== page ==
CU Grow | Digital Marketing for Banks & Credit Unions

The Mobile Moment: What It Takes To Win The Digital Wallet Race

Financial marketers will need to offer fraud protection and extra rewards features to entice on-the-fence consumers.

Mobile wallets will revolutionize payments. But what do consumers know, what are they afraid of, and who are they counting on to provide the features they expect? Chadwick Martin Bailey asked nearly 1,500 smartphone owners to share what’s keeping them from adopting mobile wallet, and what’s going to push them to start using one.

In “The Mobile Moment: Barriers and Opportunities for Mobile Wallets,” Chadwick Martin Bailey found that one-half of smartphone owners are familiar with mobile wallets, but many have reservations about adopting them. The research revealed that beyond allaying security concerns, mobile wallet providers must do more to articulate the advantages of the technology over more traditional forms of payment.

Concerns over security remain a significant barrier to adoption, but the promise of 100% fraud protection substantially increases willingness to adopt. Notably, these security-conscious smartphone users are the most likely to identify banks and credit card companies as their preferred mobile wallet provider. Mobile wallet providers who offer fraud and theft protection will be better positioned to drive adoption among mainstream consumers.

( Read More: Will You Be Ready When Mobile Wallets Turn Banking Upside Down? )

Kiosk & Display | Digital Merchandising for Financial Institutions

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Kiosk & Display | Digital Merchandising for Financial Institutions

Customers find the benefits of location-based services appealing, but privacy and battery life remain concerns. Respondents indicate location-based services that facilitate information gathering drive adoption, but too many alerts and offers are unappealing. Providers willing to allow users to customize the number and type of offers they receive will find an advantage.

While banks and credit card companies are the clear choice for the security conscious consumer, opportunities exist for other providers. Convenience, features, and usability are compelling attributes for many current and prospective mobile wallet users. While banks win on security, the feature-conscious prefer tech giants, with Amazon and Google topping the list as their preferred mobile wallet provider. For those who value convenience, credit card companies hold the advantage.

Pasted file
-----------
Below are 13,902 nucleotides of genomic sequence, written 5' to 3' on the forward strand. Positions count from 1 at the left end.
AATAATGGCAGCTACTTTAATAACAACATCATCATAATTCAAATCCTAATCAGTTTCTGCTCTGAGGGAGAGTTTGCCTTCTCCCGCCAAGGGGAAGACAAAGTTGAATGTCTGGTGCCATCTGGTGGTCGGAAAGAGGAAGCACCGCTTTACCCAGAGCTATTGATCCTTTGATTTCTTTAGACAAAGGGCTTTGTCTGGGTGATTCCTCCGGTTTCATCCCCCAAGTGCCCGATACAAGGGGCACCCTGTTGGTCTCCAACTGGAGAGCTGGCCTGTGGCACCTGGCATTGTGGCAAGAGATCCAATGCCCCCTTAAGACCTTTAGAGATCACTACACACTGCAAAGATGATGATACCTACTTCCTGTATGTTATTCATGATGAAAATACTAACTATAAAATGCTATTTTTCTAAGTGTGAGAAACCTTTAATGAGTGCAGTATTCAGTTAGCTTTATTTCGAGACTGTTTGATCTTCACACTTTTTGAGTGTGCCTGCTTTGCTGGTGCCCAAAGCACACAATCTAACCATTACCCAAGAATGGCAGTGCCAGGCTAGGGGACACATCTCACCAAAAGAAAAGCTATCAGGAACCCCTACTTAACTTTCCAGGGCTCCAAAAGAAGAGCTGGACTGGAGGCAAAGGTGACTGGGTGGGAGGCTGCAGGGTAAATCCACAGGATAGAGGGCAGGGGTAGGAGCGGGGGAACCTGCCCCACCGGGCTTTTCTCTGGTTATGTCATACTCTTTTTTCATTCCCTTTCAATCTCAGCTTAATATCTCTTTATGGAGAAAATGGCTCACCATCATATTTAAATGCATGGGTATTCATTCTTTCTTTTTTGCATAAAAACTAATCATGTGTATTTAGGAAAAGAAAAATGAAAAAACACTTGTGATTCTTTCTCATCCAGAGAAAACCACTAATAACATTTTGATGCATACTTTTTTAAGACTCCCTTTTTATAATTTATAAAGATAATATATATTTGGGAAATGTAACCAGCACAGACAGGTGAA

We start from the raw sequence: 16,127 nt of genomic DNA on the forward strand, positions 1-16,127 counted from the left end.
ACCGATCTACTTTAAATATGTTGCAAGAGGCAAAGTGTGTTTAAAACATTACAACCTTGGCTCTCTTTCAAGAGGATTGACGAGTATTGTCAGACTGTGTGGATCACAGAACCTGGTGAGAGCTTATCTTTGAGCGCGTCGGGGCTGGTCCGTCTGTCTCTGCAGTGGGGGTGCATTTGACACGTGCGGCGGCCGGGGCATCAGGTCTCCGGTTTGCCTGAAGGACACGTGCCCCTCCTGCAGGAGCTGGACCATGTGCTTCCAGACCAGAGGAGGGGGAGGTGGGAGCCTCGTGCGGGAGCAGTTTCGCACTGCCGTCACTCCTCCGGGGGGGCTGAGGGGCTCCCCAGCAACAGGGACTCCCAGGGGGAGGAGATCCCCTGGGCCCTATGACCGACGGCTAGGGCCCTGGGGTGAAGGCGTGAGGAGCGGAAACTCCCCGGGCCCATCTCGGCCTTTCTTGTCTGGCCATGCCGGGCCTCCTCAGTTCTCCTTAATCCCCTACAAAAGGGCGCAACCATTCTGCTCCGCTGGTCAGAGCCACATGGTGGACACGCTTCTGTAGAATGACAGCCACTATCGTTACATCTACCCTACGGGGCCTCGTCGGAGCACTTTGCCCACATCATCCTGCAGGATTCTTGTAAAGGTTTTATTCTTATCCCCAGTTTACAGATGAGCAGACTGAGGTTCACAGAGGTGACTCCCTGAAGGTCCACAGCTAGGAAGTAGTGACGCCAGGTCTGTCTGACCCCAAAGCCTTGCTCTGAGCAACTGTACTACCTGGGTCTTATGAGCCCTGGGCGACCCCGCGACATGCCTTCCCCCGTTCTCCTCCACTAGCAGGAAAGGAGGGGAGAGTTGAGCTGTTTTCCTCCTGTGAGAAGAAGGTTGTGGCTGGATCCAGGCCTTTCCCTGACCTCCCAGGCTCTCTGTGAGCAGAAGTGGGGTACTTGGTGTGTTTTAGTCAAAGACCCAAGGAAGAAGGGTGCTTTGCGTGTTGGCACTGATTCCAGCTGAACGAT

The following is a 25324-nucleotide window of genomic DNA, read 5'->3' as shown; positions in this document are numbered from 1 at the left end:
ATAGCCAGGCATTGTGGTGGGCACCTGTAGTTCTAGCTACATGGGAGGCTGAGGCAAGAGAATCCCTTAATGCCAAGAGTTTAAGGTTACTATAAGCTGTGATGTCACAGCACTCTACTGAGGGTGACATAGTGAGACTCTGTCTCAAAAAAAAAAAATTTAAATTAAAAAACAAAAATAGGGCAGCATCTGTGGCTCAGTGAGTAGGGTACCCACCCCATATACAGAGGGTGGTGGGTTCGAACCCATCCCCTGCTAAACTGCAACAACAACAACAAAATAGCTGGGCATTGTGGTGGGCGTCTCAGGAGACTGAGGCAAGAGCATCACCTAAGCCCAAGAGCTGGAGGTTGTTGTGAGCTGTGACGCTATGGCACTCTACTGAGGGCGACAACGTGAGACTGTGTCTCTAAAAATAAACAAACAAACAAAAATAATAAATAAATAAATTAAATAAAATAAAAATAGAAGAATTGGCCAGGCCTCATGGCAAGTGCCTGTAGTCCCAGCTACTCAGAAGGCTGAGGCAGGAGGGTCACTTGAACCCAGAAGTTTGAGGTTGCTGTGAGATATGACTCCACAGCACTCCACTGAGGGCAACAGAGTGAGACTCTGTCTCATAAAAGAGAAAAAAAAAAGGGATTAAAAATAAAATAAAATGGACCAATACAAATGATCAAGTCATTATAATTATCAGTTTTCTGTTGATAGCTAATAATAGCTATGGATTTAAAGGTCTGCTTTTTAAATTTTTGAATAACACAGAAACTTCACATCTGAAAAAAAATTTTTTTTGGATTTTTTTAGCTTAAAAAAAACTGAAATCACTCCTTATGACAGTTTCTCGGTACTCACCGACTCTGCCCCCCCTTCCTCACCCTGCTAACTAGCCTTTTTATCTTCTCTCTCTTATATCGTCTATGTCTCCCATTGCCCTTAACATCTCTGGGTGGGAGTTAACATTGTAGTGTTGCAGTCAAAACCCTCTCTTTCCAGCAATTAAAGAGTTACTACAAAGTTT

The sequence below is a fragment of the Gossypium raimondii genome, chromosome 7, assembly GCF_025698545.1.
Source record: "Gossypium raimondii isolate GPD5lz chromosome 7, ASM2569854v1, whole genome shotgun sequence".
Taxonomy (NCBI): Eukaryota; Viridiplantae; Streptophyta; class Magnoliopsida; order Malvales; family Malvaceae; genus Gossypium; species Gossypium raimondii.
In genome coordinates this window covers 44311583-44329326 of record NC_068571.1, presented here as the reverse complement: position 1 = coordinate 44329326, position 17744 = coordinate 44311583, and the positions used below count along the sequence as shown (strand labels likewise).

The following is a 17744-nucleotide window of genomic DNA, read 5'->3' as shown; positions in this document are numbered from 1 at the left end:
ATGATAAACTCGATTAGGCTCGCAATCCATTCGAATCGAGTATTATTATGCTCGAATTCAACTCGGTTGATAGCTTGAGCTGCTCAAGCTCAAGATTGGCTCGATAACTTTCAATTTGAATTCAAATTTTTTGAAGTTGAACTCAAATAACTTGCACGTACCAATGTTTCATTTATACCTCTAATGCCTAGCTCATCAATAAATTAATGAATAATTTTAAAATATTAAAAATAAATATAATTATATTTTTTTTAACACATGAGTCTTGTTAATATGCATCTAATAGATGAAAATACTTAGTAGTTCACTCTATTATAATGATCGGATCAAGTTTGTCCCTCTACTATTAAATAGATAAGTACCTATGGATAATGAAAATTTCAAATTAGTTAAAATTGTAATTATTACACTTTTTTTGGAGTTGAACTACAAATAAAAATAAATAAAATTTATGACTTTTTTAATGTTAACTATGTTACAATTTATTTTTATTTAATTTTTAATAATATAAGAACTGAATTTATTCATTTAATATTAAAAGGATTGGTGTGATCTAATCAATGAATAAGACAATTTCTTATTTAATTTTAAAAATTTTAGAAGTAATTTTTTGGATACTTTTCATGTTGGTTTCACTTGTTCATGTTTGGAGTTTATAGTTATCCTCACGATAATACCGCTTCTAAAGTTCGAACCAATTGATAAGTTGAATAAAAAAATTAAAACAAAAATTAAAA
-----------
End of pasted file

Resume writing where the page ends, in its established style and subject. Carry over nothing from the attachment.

“These findings reveal that consumers are still in the early stages of understanding the uses and benefits of mobile wallets,” says Jim Garrity, SVP of Chadwick Martin Bailey’s Financial Services practice. “There remain many elements — players, features, positioning, etc. — that will evolve over the next 12 to 18 months.”

“With security concerns a key hurdle to adoption, banks are well-positioned as trusted providers of secure financial services,” Garrity adds. “But this window of opportunity won’t remain open for very long. Consumers already have the technology at their fingertips, and as familiarity increases, other entrants are proving that they are secure, reliable, and offer clear advantages that drive adoption.”

You can download the full report for free by clicking here.


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Comments

  1. Josh McAfee says:

    This is great information. However:

    I suppose I’m a bit confused about the intent of a financial institution providing mobile payments/wallets to their consumer-base. My understanding as a researcher is that the digital wallet is simply another iteration, rather than a replacement of prior payment channels. Just as the coin was not replaced by the dollar, or the dollar by the check, or the check by the card, I don’t see a mobile payment replacing any of these media. I understand the instrument profusion as inclusive, rather than a zero-sum game.

    In terms of how to acquire usage, I believe you will have early adopters and second movers just as with any other technology. There are certainly ways to influence the speed of this migration, but to assume that adding “features” will lower perceptual barriers to entry is a flawed way of thinking.

    I believe the digital wallet will one day be a profitable payment channel, and it will be the most pervasive payment channel. I’m just not certain that attempting to force the adoption through superfluous features like “guaranteed fraud protection” will achieve that end-game effectively.

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